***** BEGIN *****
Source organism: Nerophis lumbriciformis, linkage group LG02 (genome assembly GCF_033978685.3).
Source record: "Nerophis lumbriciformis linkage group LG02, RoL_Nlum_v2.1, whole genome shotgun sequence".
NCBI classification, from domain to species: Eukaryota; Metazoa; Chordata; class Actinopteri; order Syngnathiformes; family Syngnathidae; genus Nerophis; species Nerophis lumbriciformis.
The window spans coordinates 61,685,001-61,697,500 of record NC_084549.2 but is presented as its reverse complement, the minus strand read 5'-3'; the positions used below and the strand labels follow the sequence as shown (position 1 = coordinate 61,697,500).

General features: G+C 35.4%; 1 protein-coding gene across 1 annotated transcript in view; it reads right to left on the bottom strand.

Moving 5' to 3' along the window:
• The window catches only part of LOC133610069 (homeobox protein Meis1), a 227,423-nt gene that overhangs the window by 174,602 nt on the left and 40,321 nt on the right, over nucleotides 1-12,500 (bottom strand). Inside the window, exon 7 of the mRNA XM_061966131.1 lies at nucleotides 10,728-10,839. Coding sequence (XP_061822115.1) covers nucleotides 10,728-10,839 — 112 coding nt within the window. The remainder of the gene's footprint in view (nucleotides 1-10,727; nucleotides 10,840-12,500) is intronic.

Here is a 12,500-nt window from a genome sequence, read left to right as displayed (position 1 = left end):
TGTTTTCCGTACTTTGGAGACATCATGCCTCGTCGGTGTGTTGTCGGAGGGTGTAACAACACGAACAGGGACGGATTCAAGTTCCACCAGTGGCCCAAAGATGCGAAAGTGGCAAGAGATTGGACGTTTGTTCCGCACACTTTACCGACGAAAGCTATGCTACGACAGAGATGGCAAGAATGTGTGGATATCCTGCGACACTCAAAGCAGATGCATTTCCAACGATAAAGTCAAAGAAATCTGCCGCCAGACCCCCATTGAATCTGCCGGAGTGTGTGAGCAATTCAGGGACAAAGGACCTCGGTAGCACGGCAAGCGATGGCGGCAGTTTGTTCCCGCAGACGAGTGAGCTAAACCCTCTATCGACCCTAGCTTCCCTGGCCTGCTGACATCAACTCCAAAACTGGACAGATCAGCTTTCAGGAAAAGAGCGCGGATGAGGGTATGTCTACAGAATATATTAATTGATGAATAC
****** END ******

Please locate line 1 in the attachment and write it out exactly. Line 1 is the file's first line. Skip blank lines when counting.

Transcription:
Source organism: Nerophis lumbriciformis, linkage group LG02 (genome assembly GCF_033978685.3).